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Online ordering — either for delivery or curbside pickup — has become commonplace during the COVID-19 pandemic, but some in the Detroit-area produce industry say there could be a downside for the fresh fruit and vegetable categories.

Nothing catches a shopper’s eye like a large, attractive produce display, where consumers can see, feel and touch the product they’re about to buy, they say.

But that’s hard to do when you’re ordering via a smartphone.

“It does take away the impulse buying,” said Mike Bommarito, president of Detroit-based R.A.M. Produce Distributors LLC.

“Shoppers won’t be saying, ‘These cantaloupes look beautiful today,’ and take one home,” he said.

Although home delivery and curbside pickup are “a great option for people,” Dominic Russo, buying and selling director for Rocky Produce in Detroit, believes there’s something to be said for in-person shopping.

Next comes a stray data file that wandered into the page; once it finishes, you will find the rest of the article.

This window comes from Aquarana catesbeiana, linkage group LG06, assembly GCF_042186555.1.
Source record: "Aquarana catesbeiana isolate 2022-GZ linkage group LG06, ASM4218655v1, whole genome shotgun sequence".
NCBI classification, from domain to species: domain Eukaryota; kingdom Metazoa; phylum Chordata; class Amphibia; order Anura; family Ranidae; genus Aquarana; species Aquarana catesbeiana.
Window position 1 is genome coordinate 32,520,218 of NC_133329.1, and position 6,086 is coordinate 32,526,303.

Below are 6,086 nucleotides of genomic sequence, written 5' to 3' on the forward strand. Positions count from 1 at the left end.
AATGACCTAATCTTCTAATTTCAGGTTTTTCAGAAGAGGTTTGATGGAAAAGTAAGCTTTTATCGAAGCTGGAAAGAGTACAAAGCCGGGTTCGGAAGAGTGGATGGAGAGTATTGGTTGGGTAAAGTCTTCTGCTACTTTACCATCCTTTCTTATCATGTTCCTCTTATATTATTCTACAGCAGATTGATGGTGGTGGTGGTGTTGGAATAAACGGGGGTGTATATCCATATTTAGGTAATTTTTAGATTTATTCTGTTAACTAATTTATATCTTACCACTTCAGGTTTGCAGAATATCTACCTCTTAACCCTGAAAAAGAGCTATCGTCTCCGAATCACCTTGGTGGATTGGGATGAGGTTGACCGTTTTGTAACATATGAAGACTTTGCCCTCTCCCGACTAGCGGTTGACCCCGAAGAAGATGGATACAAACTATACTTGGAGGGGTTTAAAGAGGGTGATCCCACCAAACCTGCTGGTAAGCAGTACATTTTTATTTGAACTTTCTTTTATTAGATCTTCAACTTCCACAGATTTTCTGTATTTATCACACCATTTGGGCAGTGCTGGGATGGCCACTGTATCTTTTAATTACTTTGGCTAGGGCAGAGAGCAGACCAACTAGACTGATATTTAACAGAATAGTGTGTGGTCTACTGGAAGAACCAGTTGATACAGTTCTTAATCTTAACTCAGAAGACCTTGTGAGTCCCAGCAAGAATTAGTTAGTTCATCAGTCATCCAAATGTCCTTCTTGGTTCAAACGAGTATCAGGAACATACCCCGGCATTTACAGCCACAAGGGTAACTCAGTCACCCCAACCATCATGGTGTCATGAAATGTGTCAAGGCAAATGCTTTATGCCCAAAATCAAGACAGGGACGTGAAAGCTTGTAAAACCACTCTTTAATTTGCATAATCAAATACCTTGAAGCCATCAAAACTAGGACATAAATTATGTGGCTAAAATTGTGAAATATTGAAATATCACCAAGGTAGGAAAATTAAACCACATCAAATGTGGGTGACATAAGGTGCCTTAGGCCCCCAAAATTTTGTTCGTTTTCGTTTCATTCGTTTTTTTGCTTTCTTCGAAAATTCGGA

“Coming from a produce background, I still believe there are a lot of people who like to go into the stores and do their shopping and see with their eyes and pick up the fruit with their hands,” he said.  

“People want to be marketed to,” he added, and shown what’s in season.

Matt DeBlouw, president of Mike Pirrone Produce Inc., a grower-shipper based in Capac, Mich., sees both sides.

It’s important to have an exciting presentation in-store, he said.

“If you see beautiful green peppers, you’re more inclined (to make an impulse purchase).”

At the same time, he sees a positive in sitting at home, discussing upcoming meals and purchasing the ingredients, he said.

Consumers also can look up recipes, which they are not likely to do at the supermarket.

And ordering online can help ensure that people eat healthy by making it easy to buy fresh fruits and vegetables versus ordering prepared meals that may not include fresh produce, he said.

Bommarito said he does not believe consumers are ordering all of their groceries online.

“If you’re going to have a chain store home delivery, you’re going to buy potatoes, bananas or lettuce, but there are things that people still like to pick out,” he said.

“They’ll still end up going to the fruit market or the grocery store and picking up the (products) that they like to feel and touch and smell.” 


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